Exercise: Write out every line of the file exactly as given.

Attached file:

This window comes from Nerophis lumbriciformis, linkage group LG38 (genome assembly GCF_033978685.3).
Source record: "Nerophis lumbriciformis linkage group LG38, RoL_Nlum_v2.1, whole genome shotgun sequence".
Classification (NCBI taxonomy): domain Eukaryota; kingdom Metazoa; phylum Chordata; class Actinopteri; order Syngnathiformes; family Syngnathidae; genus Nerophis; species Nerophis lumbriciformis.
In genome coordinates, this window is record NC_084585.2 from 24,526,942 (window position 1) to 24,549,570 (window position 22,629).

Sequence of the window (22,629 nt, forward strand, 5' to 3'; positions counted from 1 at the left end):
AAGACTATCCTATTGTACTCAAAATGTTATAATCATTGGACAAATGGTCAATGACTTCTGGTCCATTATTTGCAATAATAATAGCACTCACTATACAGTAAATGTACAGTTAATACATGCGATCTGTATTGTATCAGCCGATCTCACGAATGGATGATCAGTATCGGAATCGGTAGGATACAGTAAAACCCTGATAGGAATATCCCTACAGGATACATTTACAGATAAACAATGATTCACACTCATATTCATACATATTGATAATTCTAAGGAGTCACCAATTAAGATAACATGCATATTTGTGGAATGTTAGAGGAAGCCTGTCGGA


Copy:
This window comes from Nerophis lumbriciformis, linkage group LG38 (genome assembly GCF_033978685.3).
Source record: "Nerophis lumbriciformis linkage group LG38, RoL_Nlum_v2.1, whole genome shotgun sequence".
Classification (NCBI taxonomy): domain Eukaryota; kingdom Metazoa; phylum Chordata; class Actinopteri; order Syngnathiformes; family Syngnathidae; genus Nerophis; species Nerophis lumbriciformis.
In genome coordinates, this window is record NC_084585.2 from 24,526,942 (window position 1) to 24,549,570 (window position 22,629).

Sequence of the window (22,629 nt, forward strand, 5' to 3'; positions counted from 1 at the left end):
AAGACTATCCTATTGTACTCAAAATGTTATAATCATTGGACAAATGGTCAATGACTTCTGGTCCATTATTTGCAATAATAATAGCACTCACTATACAGTAAATGTACAGTTAATACATGCGATCTGTATTGTATCAGCCGATCTCACGAATGGATGATCAGTATCGGAATCGGTAGGATACAGTAAAACCCTGATAGGAATATCCCTACAGGATACATTTACAGATAAACAATGATTCACACTCATATTCATACATATTGATAATTCTAAGGAGTCACCAATTAAGATAACATGCATATTTGTGGAATGTTAGAGGAAGCCTGTCGGA